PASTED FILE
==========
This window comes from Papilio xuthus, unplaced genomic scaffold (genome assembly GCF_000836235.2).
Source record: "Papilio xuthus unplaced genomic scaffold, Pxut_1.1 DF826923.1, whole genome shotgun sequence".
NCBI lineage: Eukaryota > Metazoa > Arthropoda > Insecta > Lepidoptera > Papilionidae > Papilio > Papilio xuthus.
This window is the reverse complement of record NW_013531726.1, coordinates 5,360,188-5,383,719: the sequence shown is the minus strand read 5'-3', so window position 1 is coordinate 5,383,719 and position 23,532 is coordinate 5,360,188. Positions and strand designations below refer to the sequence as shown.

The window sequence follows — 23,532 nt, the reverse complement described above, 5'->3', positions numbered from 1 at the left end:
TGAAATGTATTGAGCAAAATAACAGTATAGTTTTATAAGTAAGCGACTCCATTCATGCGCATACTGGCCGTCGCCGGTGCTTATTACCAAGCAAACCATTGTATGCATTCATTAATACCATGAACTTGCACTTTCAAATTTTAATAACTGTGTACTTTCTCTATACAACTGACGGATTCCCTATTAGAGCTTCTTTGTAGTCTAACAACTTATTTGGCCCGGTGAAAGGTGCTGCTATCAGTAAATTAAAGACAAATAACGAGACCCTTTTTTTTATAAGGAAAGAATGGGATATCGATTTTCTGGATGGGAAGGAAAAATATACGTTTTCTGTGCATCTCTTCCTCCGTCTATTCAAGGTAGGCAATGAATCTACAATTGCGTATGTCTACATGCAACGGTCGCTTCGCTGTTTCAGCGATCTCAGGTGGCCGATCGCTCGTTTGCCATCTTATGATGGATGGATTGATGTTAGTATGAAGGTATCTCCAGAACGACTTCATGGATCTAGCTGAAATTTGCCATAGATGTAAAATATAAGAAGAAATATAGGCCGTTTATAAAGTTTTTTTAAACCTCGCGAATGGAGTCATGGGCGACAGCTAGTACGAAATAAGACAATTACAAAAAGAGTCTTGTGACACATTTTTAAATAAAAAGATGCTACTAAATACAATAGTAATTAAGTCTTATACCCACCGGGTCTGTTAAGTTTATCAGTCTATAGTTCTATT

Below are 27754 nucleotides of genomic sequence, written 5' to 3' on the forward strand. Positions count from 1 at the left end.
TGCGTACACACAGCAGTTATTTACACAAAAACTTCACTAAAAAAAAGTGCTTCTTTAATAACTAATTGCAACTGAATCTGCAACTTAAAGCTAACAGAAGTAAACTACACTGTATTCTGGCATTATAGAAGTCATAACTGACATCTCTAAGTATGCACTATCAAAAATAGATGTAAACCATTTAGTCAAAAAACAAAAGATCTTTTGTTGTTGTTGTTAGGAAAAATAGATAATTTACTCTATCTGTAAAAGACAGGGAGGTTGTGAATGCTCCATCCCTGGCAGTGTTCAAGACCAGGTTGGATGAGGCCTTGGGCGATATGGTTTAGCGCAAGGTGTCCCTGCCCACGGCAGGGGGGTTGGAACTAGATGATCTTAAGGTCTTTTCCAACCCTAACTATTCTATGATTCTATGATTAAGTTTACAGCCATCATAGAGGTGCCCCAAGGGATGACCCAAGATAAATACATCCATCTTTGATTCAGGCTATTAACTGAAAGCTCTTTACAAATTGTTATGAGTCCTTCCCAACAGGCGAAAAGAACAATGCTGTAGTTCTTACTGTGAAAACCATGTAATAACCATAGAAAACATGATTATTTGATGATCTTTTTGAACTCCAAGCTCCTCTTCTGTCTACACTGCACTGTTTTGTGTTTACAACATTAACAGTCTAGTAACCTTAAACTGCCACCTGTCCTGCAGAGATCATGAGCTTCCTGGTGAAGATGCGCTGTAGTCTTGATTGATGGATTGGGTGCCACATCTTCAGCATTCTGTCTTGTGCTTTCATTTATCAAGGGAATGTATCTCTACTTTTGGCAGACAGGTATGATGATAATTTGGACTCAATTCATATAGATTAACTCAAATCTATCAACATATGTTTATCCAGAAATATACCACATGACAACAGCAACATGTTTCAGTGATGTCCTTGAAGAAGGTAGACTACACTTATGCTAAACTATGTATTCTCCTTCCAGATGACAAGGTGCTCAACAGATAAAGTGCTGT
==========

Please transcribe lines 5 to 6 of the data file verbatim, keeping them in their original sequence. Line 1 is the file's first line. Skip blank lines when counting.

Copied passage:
The window sequence follows — 23,532 nt, the reverse complement described above, 5'->3', positions numbered from 1 at the left end:
TGAAATGTATTGAGCAAAATAACAGTATAGTTTTATAAGTAAGCGACTCCATTCATGCGCATACTGGCCGTCGCCGGTGCTTATTACCAAGCAAACCATTGTATGCATTCATTAATACCATGAACTTGCACTTTCAAATTTTAATAACTGTGTACTTTCTCTATACAACTGACGGATTCCCTATTAGAGCTTCTTTGTAGTCTAACAACTTATTTGGCCCGGTGAAAGGTGCTGCTATCAGTAAATTAAAGACAAATAACGAGACCCTTTTTTTTATAAGGAAAGAATGGGATATCGATTTTCTGGATGGGAAGGAAAAATATACGTTTTCTGTGCATCTCTTCCTCCGTCTATTCAAGGTAGGCAATGAATCTACAATTGCGTATGTCTACATGCAACGGTCGCTTCGCTGTTTCAGCGATCTCAGGTGGCCGATCGCTCGTTTGCCATCTTATGATGGATGGATTGATGTTAGTATGAAGGTATCTCCAGAACGACTTCATGGATCTAGCTGAAATTTGCCATAGATGTAAAATATAAGAAGAAATATAGGCCGTTTATAAAGTTTTTTTAAACCTCGCGAATGGAGTCATGGGCGACAGCTAGTACGAAATAAGACAATTACAAAAAGAGTCTTGTGACACATTTTTAAATAAAAAGATGCTACTAAATACAATAGTAATTAAGTCTTATACCCACCGGGTCTGTTAAGTTTATCAGTCTATAGTTCTATT